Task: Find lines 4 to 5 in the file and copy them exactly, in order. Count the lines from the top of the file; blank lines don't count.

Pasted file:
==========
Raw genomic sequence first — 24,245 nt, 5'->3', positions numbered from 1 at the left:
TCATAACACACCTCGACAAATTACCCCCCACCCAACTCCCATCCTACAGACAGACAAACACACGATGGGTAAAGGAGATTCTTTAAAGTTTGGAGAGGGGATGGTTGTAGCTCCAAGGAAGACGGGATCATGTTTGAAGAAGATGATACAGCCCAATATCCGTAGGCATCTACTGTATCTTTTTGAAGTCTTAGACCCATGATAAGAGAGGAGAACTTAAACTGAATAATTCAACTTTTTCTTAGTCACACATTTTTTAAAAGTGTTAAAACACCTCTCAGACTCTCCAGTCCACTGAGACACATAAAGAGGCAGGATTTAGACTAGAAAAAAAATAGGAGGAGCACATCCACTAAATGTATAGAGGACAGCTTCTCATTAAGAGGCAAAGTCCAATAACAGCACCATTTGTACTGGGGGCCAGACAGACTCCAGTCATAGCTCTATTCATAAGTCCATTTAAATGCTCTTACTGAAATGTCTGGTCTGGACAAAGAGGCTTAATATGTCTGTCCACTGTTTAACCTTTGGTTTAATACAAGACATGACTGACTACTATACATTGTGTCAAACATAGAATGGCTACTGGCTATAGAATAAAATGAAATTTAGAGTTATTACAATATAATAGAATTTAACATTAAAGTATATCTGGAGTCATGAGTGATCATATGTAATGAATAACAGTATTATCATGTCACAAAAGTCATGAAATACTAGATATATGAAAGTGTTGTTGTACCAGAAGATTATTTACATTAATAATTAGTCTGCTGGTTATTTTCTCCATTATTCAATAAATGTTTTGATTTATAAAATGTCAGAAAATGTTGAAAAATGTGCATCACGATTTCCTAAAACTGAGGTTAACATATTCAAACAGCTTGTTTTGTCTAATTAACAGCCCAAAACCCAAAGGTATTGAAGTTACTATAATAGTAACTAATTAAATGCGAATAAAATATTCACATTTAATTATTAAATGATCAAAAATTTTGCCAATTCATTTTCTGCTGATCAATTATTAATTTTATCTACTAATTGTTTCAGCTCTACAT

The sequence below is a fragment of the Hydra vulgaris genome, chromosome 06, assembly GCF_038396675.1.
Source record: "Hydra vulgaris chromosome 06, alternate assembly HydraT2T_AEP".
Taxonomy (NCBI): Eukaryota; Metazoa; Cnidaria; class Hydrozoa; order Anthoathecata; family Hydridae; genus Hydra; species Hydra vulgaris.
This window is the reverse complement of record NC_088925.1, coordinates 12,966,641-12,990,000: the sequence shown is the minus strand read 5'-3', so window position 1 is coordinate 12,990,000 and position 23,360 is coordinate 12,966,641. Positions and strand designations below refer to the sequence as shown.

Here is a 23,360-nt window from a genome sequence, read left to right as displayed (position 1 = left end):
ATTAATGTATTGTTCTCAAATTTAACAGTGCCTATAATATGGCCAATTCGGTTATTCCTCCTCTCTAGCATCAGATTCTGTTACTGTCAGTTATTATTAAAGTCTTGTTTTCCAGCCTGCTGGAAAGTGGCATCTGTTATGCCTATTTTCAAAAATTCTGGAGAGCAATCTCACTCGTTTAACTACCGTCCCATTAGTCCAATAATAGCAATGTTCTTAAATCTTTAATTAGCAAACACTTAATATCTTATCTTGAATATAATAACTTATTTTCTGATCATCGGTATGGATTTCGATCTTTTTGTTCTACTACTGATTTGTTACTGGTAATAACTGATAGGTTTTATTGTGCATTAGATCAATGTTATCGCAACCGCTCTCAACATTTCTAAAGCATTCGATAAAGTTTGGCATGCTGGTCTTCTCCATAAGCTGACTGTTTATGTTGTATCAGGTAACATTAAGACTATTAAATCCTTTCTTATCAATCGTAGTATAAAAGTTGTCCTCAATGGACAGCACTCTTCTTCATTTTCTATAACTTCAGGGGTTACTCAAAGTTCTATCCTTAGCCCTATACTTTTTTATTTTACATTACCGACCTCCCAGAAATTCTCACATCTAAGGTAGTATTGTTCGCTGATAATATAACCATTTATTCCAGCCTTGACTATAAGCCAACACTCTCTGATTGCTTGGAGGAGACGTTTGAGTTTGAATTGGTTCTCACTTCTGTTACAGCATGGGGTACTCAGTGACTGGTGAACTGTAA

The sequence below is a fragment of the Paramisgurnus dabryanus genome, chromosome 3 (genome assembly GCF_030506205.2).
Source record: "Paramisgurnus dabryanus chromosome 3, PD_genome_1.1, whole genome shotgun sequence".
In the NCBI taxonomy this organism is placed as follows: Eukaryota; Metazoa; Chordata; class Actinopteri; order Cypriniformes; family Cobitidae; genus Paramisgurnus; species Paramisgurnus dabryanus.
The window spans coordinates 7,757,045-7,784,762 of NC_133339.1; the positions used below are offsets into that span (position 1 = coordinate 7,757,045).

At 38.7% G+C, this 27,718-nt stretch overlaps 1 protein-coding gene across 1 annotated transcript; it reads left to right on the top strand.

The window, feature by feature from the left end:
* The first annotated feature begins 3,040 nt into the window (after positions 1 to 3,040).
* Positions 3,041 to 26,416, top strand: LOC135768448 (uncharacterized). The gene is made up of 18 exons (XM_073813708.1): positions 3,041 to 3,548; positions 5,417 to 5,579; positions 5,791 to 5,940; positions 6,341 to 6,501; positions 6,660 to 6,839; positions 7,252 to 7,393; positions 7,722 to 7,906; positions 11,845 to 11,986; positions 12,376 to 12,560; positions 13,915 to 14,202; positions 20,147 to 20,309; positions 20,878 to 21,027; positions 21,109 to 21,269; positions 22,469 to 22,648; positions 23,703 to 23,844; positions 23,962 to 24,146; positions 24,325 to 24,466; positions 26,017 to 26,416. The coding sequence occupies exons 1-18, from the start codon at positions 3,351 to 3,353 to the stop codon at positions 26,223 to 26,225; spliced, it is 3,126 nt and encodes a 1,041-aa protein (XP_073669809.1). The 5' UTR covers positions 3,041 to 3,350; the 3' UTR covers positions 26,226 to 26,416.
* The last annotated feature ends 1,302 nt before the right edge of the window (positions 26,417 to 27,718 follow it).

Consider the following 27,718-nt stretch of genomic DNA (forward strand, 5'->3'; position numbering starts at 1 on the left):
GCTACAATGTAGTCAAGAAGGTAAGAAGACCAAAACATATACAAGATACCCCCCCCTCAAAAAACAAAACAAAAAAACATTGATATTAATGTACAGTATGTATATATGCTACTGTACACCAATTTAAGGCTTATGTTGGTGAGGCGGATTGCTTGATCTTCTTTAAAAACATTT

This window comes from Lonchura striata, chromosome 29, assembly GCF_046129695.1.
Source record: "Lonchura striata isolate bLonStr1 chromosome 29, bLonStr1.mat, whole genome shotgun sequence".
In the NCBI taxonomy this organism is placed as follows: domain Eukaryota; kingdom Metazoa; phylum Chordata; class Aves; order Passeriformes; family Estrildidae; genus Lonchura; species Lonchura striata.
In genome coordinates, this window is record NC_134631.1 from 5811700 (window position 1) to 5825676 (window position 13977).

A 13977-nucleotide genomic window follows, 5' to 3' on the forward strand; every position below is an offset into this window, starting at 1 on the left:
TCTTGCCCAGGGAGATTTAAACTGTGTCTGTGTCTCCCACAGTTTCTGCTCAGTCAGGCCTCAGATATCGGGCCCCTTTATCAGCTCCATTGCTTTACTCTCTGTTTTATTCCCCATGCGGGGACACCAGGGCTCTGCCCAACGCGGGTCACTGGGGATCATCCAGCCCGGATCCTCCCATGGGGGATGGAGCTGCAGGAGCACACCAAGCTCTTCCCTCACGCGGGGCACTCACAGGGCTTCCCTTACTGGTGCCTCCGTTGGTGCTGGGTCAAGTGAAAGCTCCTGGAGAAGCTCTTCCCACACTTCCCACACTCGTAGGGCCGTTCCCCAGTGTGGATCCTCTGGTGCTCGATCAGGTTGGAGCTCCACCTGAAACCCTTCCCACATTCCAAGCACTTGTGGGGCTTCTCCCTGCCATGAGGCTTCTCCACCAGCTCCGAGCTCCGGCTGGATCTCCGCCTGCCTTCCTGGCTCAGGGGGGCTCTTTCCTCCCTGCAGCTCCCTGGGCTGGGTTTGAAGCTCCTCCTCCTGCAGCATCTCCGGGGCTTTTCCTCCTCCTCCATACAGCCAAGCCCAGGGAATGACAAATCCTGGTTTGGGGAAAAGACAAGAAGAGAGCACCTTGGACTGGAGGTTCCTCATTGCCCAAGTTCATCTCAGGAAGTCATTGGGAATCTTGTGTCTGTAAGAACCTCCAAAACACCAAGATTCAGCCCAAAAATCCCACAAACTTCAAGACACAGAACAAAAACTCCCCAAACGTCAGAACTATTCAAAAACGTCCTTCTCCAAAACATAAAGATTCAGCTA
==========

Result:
Source record: "Hydra vulgaris chromosome 06, alternate assembly HydraT2T_AEP".
Taxonomy (NCBI): Eukaryota; Metazoa; Cnidaria; class Hydrozoa; order Anthoathecata; family Hydridae; genus Hydra; species Hydra vulgaris.